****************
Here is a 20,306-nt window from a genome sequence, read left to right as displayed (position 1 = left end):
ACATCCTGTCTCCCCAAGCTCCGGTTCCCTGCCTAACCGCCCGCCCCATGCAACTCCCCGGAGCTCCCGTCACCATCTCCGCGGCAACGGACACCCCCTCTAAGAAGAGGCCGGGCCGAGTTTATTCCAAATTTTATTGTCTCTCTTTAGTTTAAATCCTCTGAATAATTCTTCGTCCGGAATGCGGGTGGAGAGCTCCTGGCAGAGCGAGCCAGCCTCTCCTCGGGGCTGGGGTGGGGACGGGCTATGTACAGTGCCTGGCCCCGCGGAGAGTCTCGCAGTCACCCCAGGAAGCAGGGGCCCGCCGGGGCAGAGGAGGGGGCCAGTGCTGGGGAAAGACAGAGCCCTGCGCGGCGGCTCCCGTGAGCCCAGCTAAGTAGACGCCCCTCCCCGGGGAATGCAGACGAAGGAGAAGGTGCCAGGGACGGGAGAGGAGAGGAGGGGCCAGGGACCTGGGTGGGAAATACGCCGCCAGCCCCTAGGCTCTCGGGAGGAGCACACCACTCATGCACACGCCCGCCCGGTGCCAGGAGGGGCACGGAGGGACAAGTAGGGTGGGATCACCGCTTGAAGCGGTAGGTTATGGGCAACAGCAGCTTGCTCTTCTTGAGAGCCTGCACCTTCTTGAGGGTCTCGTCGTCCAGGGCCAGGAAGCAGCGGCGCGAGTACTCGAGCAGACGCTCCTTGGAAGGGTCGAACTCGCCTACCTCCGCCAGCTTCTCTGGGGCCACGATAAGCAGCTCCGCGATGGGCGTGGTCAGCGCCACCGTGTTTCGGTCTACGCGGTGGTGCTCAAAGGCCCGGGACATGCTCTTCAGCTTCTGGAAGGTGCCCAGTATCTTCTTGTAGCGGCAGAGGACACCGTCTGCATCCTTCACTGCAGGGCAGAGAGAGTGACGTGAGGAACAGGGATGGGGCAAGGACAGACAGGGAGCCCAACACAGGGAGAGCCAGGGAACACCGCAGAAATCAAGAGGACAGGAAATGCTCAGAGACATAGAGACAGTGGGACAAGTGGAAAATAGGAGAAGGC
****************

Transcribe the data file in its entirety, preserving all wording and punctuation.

Here is a 20,306-nt window from a genome sequence, read left to right as displayed (position 1 = left end):
ACATCCTGTCTCCCCAAGCTCCGGTTCCCTGCCTAACCGCCCGCCCCATGCAACTCCCCGGAGCTCCCGTCACCATCTCCGCGGCAACGGACACCCCCTCTAAGAAGAGGCCGGGCCGAGTTTATTCCAAATTTTATTGTCTCTCTTTAGTTTAAATCCTCTGAATAATTCTTCGTCCGGAATGCGGGTGGAGAGCTCCTGGCAGAGCGAGCCAGCCTCTCCTCGGGGCTGGGGTGGGGACGGGCTATGTACAGTGCCTGGCCCCGCGGAGAGTCTCGCAGTCACCCCAGGAAGCAGGGGCCCGCCGGGGCAGAGGAGGGGGCCAGTGCTGGGGAAAGACAGAGCCCTGCGCGGCGGCTCCCGTGAGCCCAGCTAAGTAGACGCCCCTCCCCGGGGAATGCAGACGAAGGAGAAGGTGCCAGGGACGGGAGAGGAGAGGAGGGGCCAGGGACCTGGGTGGGAAATACGCCGCCAGCCCCTAGGCTCTCGGGAGGAGCACACCACTCATGCACACGCCCGCCCGGTGCCAGGAGGGGCACGGAGGGACAAGTAGGGTGGGATCACCGCTTGAAGCGGTAGGTTATGGGCAACAGCAGCTTGCTCTTCTTGAGAGCCTGCACCTTCTTGAGGGTCTCGTCGTCCAGGGCCAGGAAGCAGCGGCGCGAGTACTCGAGCAGACGCTCCTTGGAAGGGTCGAACTCGCCTACCTCCGCCAGCTTCTCTGGGGCCACGATAAGCAGCTCCGCGATGGGCGTGGTCAGCGCCACCGTGTTTCGGTCTACGCGGTGGTGCTCAAAGGCCCGGGACATGCTCTTCAGCTTCTGGAAGGTGCCCAGTATCTTCTTGTAGCGGCAGAGGACACCGTCTGCATCCTTCACTGCAGGGCAGAGAGAGTGACGTGAGGAACAGGGATGGGGCAAGGACAGACAGGGAGCCCAACACAGGGAGAGCCAGGGAACACCGCAGAAATCAAGAGGACAGGAAATGCTCAGAGACATAGAGACAGTGGGACAAGTGGAAAATAGGAGAAGGC